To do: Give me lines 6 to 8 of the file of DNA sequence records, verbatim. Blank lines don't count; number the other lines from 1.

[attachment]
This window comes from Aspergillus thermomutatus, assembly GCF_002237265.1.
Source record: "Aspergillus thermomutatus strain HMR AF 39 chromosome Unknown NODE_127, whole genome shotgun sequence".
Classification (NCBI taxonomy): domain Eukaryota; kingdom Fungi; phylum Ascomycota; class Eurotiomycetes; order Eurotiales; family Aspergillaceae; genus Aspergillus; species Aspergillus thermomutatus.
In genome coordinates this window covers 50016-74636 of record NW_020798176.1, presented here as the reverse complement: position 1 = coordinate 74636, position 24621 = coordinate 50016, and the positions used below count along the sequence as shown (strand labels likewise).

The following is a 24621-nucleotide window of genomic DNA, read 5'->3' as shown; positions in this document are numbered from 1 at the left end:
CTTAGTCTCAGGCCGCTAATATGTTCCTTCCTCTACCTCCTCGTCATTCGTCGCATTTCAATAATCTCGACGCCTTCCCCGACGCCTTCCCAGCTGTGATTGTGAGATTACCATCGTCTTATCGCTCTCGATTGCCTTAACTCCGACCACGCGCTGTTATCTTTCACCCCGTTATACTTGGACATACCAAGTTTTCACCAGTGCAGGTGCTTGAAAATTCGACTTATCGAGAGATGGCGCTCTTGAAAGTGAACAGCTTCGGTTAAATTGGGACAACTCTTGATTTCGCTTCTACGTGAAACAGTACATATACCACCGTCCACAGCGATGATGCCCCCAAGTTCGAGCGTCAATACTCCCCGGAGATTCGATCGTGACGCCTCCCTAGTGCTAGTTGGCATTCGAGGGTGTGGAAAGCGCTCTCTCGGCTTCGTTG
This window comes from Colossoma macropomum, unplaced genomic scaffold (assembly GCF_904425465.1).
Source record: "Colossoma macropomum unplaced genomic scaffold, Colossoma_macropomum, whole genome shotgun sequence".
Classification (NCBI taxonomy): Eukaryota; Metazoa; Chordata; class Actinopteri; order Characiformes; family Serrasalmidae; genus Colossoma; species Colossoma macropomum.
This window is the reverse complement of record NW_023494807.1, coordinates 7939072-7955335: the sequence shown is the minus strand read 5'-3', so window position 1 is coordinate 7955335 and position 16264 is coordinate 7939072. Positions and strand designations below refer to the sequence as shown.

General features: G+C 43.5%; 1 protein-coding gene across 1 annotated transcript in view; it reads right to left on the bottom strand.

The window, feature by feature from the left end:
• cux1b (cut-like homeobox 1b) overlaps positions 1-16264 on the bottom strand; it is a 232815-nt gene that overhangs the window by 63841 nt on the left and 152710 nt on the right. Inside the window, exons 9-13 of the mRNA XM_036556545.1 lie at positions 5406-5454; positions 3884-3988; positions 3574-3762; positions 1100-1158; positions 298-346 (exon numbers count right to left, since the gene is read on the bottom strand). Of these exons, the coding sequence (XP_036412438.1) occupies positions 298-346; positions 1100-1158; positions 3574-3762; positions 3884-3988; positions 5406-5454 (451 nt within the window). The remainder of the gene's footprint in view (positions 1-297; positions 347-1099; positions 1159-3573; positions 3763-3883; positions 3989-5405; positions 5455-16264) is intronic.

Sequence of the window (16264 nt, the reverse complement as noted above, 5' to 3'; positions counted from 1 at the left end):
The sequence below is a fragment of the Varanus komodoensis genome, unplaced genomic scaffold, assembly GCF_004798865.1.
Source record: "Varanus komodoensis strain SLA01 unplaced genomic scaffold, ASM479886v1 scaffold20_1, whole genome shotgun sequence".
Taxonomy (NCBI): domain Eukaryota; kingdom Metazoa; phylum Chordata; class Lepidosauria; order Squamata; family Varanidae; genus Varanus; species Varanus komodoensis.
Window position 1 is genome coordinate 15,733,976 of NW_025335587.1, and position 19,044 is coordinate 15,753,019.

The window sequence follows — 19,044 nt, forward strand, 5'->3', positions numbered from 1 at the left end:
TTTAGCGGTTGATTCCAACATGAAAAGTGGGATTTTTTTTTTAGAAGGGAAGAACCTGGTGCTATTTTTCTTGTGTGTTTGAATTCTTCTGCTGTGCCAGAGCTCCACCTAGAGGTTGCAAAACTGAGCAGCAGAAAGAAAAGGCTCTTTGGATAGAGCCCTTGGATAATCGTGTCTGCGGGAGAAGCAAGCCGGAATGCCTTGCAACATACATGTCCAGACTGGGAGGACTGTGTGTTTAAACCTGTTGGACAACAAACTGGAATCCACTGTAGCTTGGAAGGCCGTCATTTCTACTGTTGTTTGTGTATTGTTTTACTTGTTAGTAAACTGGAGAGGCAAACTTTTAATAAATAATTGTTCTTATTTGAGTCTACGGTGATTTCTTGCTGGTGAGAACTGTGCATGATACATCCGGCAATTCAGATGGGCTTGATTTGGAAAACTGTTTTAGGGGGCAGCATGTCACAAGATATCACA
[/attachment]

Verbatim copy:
CTTAGTCTCAGGCCGCTAATATGTTCCTTCCTCTACCTCCTCGTCATTCGTCGCATTTCAATAATCTCGACGCCTTCCCCGACGCCTTCCCAGCTGTGATTGTGAGATTACCATCGTCTTATCGCTCTCGATTGCCTTAACTCCGACCACGCGCTGTTATCTTTCACCCCGTTATACTTGGACATACCAAGTTTTCACCAGTGCAGGTGCTTGAAAATTCGACTTATCGAGAGATGGCGCTCTTGAAAGTGAACAGCTTCGGTTAAATTGGGACAACTCTTGATTTCGCTTCTACGTGAAACAGTACATATACCACCGTCCACAGCGATGATGCCCCCAAGTTCGAGCGTCAATACTCCCCGGAGATTCGATCGTGACGCCTCCCTAGTGCTAGTTGGCATTCGAGGGTGTGGAAAGCGCTCTCTCGGCTTCGTTG
This window comes from Colossoma macropomum, unplaced genomic scaffold (assembly GCF_904425465.1).
Source record: "Colossoma macropomum unplaced genomic scaffold, Colossoma_macropomum, whole genome shotgun sequence".